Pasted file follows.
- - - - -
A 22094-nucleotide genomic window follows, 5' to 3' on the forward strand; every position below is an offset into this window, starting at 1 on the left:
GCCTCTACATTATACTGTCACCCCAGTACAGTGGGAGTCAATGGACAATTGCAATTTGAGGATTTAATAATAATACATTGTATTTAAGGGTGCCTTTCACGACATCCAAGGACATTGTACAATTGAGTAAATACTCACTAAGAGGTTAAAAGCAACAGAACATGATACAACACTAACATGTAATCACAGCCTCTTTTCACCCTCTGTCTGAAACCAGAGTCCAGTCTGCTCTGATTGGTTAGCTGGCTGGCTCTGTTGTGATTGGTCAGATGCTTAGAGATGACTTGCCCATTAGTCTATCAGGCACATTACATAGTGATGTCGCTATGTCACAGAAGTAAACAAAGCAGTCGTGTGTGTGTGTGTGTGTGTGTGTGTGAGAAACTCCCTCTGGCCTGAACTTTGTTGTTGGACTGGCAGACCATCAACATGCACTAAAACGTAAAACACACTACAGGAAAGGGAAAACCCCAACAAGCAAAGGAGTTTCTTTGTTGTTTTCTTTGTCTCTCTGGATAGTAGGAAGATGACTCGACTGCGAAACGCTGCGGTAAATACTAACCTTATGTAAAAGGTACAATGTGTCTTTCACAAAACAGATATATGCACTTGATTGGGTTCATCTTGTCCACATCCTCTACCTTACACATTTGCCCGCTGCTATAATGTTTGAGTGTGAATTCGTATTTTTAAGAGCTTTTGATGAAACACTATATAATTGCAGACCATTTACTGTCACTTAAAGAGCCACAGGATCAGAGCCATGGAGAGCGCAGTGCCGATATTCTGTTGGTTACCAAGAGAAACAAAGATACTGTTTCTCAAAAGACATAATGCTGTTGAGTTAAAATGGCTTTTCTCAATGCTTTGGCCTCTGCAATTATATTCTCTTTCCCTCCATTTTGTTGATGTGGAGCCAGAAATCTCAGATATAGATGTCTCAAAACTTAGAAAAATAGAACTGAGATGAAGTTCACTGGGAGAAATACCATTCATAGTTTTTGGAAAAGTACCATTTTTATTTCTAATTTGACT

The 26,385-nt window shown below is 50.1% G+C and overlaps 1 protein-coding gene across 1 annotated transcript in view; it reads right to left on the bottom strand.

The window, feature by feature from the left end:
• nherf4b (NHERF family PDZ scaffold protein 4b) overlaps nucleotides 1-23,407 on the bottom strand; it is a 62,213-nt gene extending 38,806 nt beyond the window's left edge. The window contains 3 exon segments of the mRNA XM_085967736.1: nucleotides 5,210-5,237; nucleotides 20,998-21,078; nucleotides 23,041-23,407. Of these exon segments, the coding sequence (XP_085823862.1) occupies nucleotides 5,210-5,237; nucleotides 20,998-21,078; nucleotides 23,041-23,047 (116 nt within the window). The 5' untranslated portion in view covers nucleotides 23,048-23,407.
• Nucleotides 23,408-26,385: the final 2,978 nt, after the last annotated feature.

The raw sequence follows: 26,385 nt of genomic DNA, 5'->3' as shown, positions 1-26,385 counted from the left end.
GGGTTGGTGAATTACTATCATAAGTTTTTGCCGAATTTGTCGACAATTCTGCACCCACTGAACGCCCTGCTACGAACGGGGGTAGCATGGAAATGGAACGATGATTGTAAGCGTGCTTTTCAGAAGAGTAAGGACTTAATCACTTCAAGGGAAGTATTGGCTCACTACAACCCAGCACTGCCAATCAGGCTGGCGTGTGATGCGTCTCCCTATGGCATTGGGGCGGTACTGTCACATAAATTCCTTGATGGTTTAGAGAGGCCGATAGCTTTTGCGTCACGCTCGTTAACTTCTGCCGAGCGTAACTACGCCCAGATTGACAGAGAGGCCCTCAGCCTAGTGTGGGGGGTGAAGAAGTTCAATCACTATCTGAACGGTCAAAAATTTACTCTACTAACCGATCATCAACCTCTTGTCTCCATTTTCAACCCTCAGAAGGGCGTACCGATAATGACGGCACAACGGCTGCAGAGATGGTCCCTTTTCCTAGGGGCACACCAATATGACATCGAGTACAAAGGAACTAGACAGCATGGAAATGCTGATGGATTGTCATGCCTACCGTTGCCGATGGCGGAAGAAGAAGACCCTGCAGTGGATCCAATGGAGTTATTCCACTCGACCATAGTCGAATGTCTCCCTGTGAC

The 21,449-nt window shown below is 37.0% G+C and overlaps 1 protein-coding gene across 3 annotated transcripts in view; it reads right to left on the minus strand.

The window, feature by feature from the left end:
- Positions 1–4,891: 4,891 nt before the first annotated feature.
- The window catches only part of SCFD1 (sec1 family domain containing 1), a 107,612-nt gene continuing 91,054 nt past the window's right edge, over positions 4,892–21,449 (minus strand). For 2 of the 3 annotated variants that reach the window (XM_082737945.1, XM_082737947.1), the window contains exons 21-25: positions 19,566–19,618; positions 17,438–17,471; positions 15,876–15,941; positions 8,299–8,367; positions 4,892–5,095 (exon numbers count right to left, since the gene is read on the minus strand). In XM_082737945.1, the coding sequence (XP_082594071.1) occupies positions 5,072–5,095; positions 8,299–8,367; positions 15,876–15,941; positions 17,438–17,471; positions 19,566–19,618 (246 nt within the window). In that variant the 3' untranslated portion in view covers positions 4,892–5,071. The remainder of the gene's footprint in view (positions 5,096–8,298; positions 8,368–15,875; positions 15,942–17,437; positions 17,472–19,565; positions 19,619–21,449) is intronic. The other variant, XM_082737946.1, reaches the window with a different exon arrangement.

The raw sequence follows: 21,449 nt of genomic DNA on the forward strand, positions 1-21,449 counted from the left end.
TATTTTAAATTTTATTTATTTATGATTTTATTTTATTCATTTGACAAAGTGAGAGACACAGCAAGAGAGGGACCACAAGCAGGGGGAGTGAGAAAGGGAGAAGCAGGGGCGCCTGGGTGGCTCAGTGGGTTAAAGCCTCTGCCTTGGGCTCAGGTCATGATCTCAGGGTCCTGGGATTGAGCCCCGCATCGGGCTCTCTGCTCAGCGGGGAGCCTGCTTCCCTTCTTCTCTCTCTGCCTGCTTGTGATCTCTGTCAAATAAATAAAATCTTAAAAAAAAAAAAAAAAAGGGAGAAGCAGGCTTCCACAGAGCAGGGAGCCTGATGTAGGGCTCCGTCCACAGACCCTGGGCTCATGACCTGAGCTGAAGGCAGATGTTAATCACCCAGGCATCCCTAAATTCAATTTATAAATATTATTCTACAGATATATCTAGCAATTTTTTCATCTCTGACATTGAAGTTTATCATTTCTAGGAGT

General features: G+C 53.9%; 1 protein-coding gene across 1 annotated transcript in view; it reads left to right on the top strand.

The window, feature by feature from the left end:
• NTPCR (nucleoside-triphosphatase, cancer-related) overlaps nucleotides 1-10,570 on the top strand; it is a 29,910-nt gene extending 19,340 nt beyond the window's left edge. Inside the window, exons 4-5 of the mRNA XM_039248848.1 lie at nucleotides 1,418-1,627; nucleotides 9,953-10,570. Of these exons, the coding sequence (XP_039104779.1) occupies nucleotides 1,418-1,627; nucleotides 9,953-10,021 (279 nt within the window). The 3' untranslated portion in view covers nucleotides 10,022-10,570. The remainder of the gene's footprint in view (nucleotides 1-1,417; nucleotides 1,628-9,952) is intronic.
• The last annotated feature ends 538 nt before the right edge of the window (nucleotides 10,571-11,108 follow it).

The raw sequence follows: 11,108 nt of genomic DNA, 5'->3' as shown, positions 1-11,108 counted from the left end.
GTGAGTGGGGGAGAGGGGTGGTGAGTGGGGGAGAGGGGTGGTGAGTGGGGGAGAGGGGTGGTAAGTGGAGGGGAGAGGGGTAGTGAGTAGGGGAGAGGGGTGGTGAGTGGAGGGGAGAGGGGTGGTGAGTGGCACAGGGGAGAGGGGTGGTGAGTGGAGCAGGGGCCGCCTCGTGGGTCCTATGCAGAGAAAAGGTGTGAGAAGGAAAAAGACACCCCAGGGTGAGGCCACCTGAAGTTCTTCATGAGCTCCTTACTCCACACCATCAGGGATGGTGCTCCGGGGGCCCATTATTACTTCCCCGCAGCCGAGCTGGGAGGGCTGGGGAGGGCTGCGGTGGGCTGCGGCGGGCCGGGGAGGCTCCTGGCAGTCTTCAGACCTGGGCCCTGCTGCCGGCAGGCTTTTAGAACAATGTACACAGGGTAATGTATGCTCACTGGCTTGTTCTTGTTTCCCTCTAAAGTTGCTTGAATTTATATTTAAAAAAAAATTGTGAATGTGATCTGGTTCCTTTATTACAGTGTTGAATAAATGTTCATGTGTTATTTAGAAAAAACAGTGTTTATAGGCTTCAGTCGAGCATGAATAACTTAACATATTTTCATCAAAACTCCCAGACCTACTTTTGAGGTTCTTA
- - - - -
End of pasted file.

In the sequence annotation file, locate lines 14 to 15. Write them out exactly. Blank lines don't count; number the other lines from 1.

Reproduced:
TATTTTAAATTTTATTTATTTATGATTTTATTTTATTCATTTGACAAAGTGAGAGACACAGCAAGAGAGGGACCACAAGCAGGGGGAGTGAGAAAGGGAGAAGCAGGGGCGCCTGGGTGGCTCAGTGGGTTAAAGCCTCTGCCTTGGGCTCAGGTCATGATCTCAGGGTCCTGGGATTGAGCCCCGCATCGGGCTCTCTGCTCAGCGGGGAGCCTGCTTCCCTTCTTCTCTCTCTGCCTGCTTGTGATCTCTGTCAAATAAATAAAATCTTAAAAAAAAAAAAAAAAAGGGAGAAGCAGGCTTCCACAGAGCAGGGAGCCTGATGTAGGGCTCCGTCCACAGACCCTGGGCTCATGACCTGAGCTGAAGGCAGATGTTAATCACCCAGGCATCCCTAAATTCAATTTATAAATATTATTCTACAGATATATCTAGCAATTTTTTCATCTCTGACATTGAAGTTTATCATTTCTAGGAGT

General features: G+C 53.9%; 1 protein-coding gene across 1 annotated transcript in view; it reads left to right on the top strand.